Gluten Free

Kaycee Mabborang Articles

MONTH 2 – Article

Gluten Free

Last Reviewed: 28/10/2020

Time To Read: 3mins

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Is it healthy or healthier?

Gluten is found in foods such as bread, pasta, pizza and cereal and is a type of protein that provides no essential nutrients.

Who should avoid Gluten?

People who have a diagnosed condition, such as celiac disease, should avoid gluten, and those who have had clinical tests that demonstrate a wheat allergy may benefit from avoiding gluten.

For everyone else, unfortunately there is no strong evidence to show that a gluten-free diet will improve health.

Symptoms of gluten sensitivity include:

  • Diarrhea
  • Abdominal pain
  • Weight loss and poor appetite
  • Bloating or feeling full
  • An itchy rash
  • Growth delay (in children)

If you have any of these symptoms you should speak with your healthcare professional.

Possible risks of a gluten-free diet

Often gluten-free foods are less fortified with important nutrients like folic acid and iron.  Gluten-free foods also may have less fiber and more sugar and fat that a comparable non gluten-free product. Don’t assume a gluten-free diet is healthy or healthier than a regular diet. A manufacturer is still going to have to add ‘something’ to that gluten-free food to make it tasty and make you want to eat it.

Thank about why you are eating gluten-free. If you choose to go gluten-free because you think it will help you lose weight, really think about the foods you are actually removing from your diet and whether they are what helped you with weight loss.  For example, if you cut cookies, cakes, pastries and bread, that might just mean that you are now eating a low carbohydrate diet (which by the way is not good for you – think about joining us @ The Food Cruncher to understand why).  Gluten-free and low carbohydrate diets are not the same thing.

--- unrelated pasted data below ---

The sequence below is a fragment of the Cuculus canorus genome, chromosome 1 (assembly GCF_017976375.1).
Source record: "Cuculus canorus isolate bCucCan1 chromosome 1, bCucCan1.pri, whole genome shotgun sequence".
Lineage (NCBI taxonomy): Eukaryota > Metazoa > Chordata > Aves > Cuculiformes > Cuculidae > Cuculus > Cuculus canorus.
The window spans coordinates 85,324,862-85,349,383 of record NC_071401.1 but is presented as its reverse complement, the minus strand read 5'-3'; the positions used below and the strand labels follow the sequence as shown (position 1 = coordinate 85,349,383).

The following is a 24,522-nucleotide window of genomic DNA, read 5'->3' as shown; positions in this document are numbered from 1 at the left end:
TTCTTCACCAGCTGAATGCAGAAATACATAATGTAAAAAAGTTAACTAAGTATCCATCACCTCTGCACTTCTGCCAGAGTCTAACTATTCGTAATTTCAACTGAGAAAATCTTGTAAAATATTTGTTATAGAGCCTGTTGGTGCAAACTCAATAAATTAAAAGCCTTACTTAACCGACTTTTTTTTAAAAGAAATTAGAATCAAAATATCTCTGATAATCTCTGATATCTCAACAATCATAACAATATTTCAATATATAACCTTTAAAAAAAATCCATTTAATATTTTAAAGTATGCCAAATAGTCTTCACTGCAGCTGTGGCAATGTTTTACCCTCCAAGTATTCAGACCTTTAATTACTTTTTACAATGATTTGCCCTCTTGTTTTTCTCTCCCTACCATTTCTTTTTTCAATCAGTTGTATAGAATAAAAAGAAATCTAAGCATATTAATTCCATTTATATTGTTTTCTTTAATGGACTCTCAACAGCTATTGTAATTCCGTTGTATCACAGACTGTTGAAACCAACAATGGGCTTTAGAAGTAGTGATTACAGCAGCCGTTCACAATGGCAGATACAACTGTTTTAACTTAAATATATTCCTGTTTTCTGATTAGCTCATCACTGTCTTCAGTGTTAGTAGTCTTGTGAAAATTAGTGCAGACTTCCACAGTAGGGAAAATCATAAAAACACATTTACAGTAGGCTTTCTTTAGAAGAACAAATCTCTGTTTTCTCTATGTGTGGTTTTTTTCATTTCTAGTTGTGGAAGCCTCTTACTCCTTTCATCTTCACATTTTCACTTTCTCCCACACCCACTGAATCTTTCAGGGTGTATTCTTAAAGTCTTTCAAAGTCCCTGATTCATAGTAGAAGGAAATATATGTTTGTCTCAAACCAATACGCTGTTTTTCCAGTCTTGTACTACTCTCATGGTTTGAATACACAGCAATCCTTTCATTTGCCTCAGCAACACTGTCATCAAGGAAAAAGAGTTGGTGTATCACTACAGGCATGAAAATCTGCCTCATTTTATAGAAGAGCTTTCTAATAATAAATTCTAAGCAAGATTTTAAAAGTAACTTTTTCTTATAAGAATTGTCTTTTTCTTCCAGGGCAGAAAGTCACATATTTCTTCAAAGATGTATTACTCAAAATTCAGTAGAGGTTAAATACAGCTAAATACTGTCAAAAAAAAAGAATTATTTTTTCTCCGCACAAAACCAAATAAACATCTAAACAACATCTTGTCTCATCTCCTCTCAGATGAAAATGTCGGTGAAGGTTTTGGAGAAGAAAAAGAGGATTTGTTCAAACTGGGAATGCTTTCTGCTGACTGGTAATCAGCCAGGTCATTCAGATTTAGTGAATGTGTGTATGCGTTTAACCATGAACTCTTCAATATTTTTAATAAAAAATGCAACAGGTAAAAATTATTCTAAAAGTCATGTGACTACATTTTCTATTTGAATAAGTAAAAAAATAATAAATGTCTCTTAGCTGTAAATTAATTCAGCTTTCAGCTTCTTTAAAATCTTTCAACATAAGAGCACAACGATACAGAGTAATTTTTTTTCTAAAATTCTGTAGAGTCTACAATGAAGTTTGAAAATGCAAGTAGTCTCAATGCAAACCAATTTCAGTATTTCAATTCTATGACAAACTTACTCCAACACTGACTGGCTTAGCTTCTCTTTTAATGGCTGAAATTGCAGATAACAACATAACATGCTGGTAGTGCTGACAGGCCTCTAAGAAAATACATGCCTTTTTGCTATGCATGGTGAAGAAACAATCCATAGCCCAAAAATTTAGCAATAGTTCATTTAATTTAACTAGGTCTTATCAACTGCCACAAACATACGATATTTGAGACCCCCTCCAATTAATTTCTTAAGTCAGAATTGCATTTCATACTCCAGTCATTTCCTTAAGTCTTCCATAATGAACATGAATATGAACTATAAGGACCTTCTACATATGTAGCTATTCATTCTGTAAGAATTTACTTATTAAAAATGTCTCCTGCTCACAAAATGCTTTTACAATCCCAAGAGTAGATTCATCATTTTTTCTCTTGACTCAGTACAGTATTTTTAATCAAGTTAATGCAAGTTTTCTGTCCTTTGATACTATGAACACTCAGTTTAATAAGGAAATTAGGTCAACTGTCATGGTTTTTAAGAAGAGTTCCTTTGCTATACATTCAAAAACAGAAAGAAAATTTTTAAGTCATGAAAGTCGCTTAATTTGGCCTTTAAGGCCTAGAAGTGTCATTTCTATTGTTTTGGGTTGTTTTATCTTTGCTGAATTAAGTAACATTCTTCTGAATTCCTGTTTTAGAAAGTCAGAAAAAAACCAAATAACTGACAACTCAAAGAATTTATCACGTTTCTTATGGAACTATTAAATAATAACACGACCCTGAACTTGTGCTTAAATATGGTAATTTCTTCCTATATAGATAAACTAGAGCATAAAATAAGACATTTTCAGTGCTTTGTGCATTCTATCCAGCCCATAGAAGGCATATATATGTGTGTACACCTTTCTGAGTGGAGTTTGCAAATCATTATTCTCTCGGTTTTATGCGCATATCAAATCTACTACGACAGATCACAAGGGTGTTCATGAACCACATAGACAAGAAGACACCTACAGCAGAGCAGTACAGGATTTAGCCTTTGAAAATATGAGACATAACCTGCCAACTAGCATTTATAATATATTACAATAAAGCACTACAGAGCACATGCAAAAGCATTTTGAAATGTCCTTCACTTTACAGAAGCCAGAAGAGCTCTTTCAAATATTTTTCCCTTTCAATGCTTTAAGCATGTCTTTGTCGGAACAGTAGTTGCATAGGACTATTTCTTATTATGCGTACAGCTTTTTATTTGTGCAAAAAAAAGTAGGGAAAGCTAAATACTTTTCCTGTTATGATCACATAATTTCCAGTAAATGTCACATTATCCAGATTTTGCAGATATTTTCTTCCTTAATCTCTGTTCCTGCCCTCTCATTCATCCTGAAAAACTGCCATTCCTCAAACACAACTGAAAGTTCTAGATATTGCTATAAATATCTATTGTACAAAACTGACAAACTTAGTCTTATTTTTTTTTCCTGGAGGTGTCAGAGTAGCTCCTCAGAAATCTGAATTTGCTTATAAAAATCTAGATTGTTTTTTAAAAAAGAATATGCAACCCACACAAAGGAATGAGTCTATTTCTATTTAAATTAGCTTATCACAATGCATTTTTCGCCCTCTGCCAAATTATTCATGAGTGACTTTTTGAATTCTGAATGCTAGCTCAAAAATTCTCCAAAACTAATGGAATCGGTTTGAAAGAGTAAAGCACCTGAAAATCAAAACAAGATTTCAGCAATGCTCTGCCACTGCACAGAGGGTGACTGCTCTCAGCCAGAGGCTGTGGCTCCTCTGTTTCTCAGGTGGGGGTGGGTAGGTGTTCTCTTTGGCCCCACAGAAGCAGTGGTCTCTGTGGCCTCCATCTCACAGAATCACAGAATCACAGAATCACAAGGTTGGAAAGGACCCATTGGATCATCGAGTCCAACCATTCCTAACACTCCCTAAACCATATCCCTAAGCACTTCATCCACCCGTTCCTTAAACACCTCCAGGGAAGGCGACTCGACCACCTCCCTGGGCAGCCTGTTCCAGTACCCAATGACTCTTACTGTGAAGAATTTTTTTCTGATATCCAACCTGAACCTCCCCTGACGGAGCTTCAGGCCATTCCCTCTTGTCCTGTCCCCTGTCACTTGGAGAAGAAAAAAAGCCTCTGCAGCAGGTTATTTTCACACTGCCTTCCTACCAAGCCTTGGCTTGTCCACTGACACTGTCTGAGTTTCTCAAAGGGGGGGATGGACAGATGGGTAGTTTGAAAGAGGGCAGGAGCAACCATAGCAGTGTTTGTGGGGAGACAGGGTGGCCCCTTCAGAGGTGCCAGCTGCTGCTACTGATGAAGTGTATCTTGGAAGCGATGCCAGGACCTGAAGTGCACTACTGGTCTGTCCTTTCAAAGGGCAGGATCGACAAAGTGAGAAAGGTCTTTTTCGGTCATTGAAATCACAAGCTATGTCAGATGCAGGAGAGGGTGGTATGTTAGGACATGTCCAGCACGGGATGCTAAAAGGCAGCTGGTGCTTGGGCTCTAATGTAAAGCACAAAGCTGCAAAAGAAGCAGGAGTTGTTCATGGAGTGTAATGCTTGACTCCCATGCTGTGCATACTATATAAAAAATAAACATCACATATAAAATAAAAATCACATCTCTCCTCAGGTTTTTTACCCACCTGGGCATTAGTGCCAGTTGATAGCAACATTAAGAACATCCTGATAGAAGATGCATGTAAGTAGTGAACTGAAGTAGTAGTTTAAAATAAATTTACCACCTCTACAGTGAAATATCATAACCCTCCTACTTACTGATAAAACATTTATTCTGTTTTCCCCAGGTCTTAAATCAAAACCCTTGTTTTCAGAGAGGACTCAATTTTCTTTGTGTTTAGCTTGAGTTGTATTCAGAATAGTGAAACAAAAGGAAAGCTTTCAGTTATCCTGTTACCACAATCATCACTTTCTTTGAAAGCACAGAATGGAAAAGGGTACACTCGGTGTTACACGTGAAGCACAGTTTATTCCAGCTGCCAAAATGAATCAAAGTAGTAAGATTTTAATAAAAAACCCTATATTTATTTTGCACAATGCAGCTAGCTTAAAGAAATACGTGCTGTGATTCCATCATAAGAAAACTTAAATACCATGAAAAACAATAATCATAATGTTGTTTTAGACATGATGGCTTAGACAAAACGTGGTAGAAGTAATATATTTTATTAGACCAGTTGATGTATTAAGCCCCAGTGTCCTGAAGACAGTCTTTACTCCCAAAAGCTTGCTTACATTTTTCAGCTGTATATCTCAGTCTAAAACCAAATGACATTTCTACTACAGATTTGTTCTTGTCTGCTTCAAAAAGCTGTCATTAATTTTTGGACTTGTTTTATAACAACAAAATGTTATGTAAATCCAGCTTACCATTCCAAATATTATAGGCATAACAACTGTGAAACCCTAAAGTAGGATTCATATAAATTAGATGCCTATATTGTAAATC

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The bottom line

Deciding to become ‘gluten-free’ can be unnecessary and expensive. Often gluten free products are more costly than regular products. In addition, some gluten-free foods may actually be less nutritious for you, especially if they are not fortified. Make sure you read the food label if you are going to choose a gluten-free option. It may be a highly processed option and as far away from a whole food as you can get. It is possible that your gluten-free food may have more calories, fat, sugar and far less nutrition than other foods that do contain gluten.

Try not to be swayed by smart marketing. The bottom line is only clinical tests can determine if you truly are gluten sensitive. Otherwise, save your money.

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Thanks for reading.

The team @ The Food Cruncher.

The Science:

https://www.health.harvard.edu/staying-healthy/ditch-the-gluten-improve-your-health

Staudacher MA & Gibson PR (2015). How healthy is a gluten-free diet? British Journal of Nutrition, 114, 1539-1541.  

The Food Cruncher provides general information and a forum for discussions about health, wellness, food and related subjects. The information and other content provided in this website, or in any linked materials, are not intended and should not be construed as medical advice, nor is the information a substitute for professional medical expertise or treatment.

If you or any other person has a medical concern, you should consult with your healthcare provider or seek other professional medical treatment. Never disregard professional medical advice or delay in seeking it because of something that you have read on this website or in any linked materials. If you think you may have a medical emergency, call your doctor or emergency services immediately.

The opinions and views expressed on this website have no relation to those of any academic, hospital, health practice or other institution.

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Ever hear someone say they are 'gluten free'? We can help you decide if gluten free is for you or not....

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